There is a gradual but quite marked alteration of emphasis from the romanticism of the black paintings, their anti-art ferocity and personal emotionalism; for all their polemical, programmatic negation of Abstract Expressionism, they were not so far from it as all that. They are exceedingly intense, look hand-made and rely on Abstract-Expressionistic scale. These works have not lost their initial many-layered significance. They hold the complex roots of the painter’s early attitudes, unswerving adherence to absolute abstractions coexisting with an aggressive anti-art stance and considerable Dada-related irony. It is worth remembering how natural and close, at the time, the link seemed between early Stella and just-evolving Pop Art. Subsequently clarified and refined formal implications notwithstanding, this ironic content persisted in Stella for years.
Looking beyond bothersome factors of fame and reputation, and beyond memories of a now-recapturable shock at such harshness, one realizes the black works remain tough, daring, and mysterious. Also, oddly enough, anti-emotional as their original intent, they are, in retrospect, about as romantic as you can get. This has partly to do with their “saintly” rejection—it is no wonder that these, with their puritanical rigor and conceptual compactness, remain the phase most admired by young artists today. In addition, Stella was doubtless fully aware of the extra-pictorial implications of his anti-pictorial black. It is not without some some of the absolutism which black held for de Kooning, Newman, Pollock, Still.
So there was a substantial transformation to the snappy and clear early-’60s character of the increasingly hard-edged color works. A progressive simplification took place too—a stiffening of the contours of the stripes, a tidying of the surfaces to an ever more meticulous degree. Along with this come the controversial “object quality,” the thickened stretchers, the notched formats, the cut-out shapes. (Seeing these in conjunction with the other works, one is forced to doubt whether many of these shaped works—especially medium sized ones—ever worked terribly well as paintings; many of them insistently metamorphose to figures on a ground.) With the shaped works, the closed geometric figures (hexagon, parallelogram, trapezoid, etc.) and the 90-degree-angle open ones reached a high point of simplification and stasis. This was the moment at which their identity as flatly non-referential physical objects—their literalness—was at its peak, and was most openly dealing with concerns similar to those of Judd and Andre; but the involvement of Judd and Andre with things like real space, materials, and the most straightforward and open physical relationships was relevant for Stella for a much longer time. (More recently, Stella has become more an more involved with illusionism, Judd has too, although on a different course.)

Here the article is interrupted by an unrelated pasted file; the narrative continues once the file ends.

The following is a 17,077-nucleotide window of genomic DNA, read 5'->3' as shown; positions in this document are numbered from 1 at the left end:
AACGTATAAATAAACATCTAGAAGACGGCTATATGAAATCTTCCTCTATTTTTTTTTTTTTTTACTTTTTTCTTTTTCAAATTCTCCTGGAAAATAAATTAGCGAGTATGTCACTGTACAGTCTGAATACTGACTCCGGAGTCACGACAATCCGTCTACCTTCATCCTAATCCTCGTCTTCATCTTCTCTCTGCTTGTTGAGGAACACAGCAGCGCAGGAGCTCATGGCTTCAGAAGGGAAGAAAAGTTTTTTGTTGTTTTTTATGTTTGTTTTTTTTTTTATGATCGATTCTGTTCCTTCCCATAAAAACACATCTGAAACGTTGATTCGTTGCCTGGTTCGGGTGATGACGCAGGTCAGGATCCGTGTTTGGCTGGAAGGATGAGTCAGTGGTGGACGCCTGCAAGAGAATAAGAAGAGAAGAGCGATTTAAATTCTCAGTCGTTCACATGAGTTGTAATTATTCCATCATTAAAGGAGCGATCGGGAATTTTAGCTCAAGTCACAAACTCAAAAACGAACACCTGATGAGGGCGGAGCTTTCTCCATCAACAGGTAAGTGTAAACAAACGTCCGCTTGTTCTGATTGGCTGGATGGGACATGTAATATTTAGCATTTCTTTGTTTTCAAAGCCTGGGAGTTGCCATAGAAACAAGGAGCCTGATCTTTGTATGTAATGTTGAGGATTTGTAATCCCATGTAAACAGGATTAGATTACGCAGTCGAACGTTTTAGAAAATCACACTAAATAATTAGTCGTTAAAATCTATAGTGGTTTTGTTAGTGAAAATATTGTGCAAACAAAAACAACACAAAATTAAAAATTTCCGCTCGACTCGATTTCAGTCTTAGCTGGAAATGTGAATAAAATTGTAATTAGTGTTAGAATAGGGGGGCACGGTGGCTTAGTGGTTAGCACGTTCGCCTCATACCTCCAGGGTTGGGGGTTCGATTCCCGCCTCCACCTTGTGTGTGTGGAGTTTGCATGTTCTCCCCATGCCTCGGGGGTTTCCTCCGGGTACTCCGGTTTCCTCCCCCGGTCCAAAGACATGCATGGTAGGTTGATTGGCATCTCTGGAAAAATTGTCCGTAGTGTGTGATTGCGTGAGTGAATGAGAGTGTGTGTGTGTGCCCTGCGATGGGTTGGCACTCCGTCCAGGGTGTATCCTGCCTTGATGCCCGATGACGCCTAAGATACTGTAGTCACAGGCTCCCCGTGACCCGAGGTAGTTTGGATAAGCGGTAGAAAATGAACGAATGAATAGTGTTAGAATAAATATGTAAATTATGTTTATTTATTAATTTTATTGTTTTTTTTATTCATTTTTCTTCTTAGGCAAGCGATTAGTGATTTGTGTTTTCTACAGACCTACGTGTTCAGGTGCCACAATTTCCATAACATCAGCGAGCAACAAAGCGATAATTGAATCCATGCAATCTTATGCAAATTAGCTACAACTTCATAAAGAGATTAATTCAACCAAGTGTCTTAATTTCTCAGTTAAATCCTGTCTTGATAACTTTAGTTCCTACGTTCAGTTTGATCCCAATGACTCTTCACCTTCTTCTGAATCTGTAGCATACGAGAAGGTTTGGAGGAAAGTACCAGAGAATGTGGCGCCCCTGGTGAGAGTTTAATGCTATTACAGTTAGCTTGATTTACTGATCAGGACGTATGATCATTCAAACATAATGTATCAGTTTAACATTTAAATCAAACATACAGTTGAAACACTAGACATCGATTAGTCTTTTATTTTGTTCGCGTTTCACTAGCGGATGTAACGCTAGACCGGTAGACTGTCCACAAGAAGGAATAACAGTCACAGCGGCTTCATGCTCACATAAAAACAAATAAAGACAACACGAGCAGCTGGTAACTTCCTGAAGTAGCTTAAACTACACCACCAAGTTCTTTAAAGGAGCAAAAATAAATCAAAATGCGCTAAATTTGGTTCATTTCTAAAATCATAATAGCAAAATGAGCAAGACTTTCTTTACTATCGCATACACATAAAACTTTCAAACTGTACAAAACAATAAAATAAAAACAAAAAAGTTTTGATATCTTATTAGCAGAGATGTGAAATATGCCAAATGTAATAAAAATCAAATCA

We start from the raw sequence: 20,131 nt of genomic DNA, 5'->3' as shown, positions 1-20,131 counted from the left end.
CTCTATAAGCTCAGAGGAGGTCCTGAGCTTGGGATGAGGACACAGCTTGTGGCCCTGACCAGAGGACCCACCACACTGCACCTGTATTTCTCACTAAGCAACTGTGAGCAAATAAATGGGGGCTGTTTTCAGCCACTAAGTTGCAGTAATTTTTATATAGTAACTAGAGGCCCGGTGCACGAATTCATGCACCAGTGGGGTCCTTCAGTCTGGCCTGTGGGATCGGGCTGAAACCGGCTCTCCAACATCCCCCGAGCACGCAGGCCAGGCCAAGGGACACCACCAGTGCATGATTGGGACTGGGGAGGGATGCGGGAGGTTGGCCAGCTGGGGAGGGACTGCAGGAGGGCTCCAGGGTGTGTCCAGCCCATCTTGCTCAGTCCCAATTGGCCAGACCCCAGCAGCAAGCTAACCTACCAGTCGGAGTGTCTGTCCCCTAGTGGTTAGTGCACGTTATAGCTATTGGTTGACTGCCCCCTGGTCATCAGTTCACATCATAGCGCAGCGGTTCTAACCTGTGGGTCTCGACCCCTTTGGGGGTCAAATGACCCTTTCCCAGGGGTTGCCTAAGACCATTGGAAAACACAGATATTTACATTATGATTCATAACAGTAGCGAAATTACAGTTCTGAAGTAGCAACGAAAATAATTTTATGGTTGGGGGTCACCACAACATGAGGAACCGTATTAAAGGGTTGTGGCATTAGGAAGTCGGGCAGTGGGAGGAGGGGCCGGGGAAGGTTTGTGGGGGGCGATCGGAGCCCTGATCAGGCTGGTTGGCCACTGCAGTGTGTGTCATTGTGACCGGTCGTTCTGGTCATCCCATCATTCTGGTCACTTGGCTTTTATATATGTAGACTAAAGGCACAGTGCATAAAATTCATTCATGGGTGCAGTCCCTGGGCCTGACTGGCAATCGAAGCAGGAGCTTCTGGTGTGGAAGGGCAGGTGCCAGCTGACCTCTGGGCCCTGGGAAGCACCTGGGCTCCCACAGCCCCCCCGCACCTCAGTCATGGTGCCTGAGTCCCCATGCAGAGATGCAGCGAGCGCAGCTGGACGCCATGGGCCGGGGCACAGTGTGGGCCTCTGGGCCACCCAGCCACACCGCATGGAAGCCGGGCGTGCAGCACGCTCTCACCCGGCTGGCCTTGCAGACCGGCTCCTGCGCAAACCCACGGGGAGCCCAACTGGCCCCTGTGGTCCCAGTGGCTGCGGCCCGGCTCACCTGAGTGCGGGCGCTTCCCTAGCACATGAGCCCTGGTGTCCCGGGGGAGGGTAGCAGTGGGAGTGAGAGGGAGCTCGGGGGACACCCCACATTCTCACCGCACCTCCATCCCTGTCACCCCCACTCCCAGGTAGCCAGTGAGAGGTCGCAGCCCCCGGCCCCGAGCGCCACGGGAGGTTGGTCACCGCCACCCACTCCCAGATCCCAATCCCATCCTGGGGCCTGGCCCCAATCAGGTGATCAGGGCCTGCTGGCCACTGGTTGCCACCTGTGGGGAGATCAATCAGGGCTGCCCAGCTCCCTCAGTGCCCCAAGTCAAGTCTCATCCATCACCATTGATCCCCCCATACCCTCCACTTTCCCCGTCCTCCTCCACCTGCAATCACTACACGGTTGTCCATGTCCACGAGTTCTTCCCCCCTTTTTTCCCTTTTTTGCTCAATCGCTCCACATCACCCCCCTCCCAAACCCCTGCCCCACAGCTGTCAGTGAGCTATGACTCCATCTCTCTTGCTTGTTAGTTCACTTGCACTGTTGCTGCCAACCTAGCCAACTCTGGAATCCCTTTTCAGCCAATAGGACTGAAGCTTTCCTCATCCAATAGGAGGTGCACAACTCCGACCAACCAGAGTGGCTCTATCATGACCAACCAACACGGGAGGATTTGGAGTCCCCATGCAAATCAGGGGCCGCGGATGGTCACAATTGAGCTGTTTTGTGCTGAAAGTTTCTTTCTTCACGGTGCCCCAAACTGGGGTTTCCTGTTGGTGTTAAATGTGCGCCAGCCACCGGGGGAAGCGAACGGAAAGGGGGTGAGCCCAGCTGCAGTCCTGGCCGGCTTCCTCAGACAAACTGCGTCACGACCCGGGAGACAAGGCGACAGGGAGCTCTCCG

Frank Stella, Die Fahne Hoch!, 1959, enamel on canvas.
DIGITAL IMAGE: ©WHITNEY MUSEUM, NEW YORK; ART: ©2015 FRANK STELLA/ARTISTS RIGHTS SOCIETY (ARS), NEW YORK/WHITNEY MUSEUM OF AMERICAN ART, NEW YORK, GIFT OF MR. AND MRS. EUGENE M. SCHWARTZ AND PURCHASE WITH FUNDS FROM THE JOHN I. H. BAUR PURCHASE FUND, THE CHARLES AND ANITA BLATT FUND, PETER M. BRANT, B. H. FRIEDMAN, THE GILMAN FOUNDATION, INC., SUSAN MORSE HILLES, THE LAUDER FOUNDATION, FRANCES AND SYDNEY LEWIS, THE ALBERT A. LIST FUND, PHILIP MORRIS INCORPORATED, SANDRA PAYSON, MR. AND MRS. ALBRECHT SAALFIELD, MRS. PERCY URIS, WARNER COMMUNICATIONS INC., AND THE NATIONAL ENDOWMENT FOR THE ARTS
Then a growing ambiguity of surface-space relations reintroduced itself with the notched Vs, with their propensities to create illusion; this took place immediately upon the opening up of the figurations, and the tipping of the parallel lines. Then the lateral extension of this figure-type culminated in the running Vs, which developed a taste for expansiveness which was to re-emerge in large scale and increasingly elaborate effects from the protractor series on. These paintings carry to some kind of illusion-prone ultimate the parallel-stripe vocabulary and also refer back to the black works for their degree of relative complexity of sensation; and like the physical unevenness of the blacks, the running Vs’ sullen metallic color has life to it. Blunt yet illusionist, tough-hided and flat yet baroque, these mix his opposing urges toward the systematic and the stunningly strange.